Our History

Children of Incarcerated Caregivers (CIC) was formed when a group of professionals—including lawyers, scholars, and community activists—got together and realized they shared a common concern: promoting the best interest of children whose parents become involved in the criminal justice system.

Today, this diverse group of well-established community members and leaders makes up the CIC board.

The Prison Nursery Project

The Minneapolis-based non-profit was founded in 2015 and initially had a different name—The Prison Nursery Project. The first group of CIC interns (an interdisciplinary team of five advanced undergraduate and graduate students) began their summer internship in June of 2015 with a plan to focus on researching prison nurseries.

When it became apparent that prison nurseries were only a part of the story, the interns changed course and expanded their research to examine the consequences of parental separation that typically accompanies parental incarceration in the United States, as well as the costs and benefits to alternatives (which included prison nurseries, but also community-based alternatives and visitation).

Hence, the organization chose a new name, Children of Incarcerated Caregivers, to match the new focus. Because prison nurseries are the norm in other countries and CIC is dedicated to having both an international and domestic focus, one of the 2016 wrote a report looking at prison nurseries in an international context while the remaining interns created a detailed domestic report. The key findings from this research was presented at the first annual CIC research presentation at the Weisman Art Museum.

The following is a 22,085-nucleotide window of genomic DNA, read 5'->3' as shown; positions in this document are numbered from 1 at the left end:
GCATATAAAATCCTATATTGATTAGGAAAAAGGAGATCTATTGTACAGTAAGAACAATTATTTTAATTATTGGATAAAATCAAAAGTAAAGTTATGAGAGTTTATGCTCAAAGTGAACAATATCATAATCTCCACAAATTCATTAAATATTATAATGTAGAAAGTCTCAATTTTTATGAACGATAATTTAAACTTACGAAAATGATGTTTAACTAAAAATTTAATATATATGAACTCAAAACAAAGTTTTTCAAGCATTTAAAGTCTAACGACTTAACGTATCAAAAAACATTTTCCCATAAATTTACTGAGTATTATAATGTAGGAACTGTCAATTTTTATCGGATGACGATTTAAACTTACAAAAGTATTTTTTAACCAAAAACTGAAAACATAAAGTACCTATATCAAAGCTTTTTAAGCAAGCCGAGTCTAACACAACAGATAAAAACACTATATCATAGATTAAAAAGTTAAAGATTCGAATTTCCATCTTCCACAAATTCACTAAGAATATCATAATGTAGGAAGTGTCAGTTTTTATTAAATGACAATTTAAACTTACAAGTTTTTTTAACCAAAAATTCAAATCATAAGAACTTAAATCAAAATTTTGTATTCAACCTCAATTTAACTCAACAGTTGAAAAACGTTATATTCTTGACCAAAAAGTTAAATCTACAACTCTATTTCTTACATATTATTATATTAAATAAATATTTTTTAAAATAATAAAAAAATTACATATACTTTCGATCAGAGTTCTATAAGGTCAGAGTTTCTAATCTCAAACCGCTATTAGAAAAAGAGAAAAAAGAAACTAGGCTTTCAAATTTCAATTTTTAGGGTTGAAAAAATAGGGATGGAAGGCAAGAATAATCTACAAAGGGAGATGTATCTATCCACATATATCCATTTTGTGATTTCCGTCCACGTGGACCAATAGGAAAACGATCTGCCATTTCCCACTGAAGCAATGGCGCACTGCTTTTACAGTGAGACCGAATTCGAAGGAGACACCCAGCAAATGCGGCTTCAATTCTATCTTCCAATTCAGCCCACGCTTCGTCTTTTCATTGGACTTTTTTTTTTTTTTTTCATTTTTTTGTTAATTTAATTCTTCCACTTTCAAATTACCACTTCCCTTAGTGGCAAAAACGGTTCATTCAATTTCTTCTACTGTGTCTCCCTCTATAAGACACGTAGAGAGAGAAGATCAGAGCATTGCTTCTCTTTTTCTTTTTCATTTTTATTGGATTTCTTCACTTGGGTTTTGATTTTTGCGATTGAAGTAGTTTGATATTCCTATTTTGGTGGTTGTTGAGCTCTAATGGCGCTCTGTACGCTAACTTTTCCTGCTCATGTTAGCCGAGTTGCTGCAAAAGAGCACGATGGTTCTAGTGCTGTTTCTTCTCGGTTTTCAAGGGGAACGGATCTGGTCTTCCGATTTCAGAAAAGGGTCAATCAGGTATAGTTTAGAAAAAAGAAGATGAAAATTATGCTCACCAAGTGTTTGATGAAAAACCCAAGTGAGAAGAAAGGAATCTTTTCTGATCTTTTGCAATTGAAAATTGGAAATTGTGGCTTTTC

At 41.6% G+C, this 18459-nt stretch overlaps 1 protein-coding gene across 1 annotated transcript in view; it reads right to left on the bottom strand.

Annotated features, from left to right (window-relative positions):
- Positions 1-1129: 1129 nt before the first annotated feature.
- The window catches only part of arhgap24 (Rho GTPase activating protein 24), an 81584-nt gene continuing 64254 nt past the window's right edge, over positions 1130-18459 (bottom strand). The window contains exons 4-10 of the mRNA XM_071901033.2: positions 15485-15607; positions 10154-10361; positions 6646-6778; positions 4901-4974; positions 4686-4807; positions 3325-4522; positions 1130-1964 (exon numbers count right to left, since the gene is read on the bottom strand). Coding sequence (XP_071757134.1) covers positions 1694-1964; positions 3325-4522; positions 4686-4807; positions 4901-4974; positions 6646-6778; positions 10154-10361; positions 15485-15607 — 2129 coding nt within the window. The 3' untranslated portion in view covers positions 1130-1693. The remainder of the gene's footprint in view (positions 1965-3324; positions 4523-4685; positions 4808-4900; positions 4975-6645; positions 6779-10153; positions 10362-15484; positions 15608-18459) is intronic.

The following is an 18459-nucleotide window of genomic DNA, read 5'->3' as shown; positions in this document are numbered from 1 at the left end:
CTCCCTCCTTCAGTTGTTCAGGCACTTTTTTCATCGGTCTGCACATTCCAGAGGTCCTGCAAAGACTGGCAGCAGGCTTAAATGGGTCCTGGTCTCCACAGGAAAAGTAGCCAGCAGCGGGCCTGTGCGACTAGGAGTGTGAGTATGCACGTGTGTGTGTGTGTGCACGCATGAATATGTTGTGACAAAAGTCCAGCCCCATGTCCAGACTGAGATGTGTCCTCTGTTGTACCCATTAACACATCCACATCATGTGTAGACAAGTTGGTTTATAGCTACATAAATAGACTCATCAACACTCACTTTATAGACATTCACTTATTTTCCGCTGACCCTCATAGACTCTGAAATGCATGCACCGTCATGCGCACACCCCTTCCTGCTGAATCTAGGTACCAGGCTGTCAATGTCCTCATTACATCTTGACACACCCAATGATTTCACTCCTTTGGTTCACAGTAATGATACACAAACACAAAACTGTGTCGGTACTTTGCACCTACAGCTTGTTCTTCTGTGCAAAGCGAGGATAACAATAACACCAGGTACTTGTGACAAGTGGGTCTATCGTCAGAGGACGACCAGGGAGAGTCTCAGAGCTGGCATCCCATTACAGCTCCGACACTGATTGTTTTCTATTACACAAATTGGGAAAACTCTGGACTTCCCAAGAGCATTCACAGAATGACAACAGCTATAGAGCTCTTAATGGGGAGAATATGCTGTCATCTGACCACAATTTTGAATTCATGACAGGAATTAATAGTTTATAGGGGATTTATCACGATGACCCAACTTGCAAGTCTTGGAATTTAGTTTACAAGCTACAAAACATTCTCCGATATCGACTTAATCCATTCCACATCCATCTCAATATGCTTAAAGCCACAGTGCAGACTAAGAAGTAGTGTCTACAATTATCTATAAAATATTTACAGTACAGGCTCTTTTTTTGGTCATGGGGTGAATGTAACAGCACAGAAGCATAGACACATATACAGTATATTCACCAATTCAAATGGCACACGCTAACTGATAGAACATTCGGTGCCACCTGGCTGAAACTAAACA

An Unexpected Discovery

In 2016, the second group of interns experienced a similar shift in specific research focus. They began with the goal of investigating the quality of correctional visitation and its impact on children.

However, when they began to examine what types of visitation existing in jails and prisons across the state, they realized that there was a more pressing issue that needed to be addressed: The difficulty families faced navigating abstract and obtuse visitation instructions found on the websites of Minnesota jails and prisons.

Two of the 2016 interns took on the task of writing up a report that analyzed these sites in Minnesota and created an infographic to depict their findings. Two others—in keeping with CIC’s commitment to an international agenda—looked at innovations in visitation programs occurring in Europe and South America and generated a second report and infographic.

The findings from these reports were presented at the second annual CIC research presentation. A fifth intern created a digital library that includes links and descriptions of videos focusing on children of incarcerated caregivers, a notably missing resource.

Looking Ahead

We plan to hire a new team of interns in 2017 to investigate the topic of prison and jail visits. However, our focus will be on how the arts (defined broadly to include writing, song, drawing, etc.) can be used in ways that improve the quality of visits for the incarcerated and their children.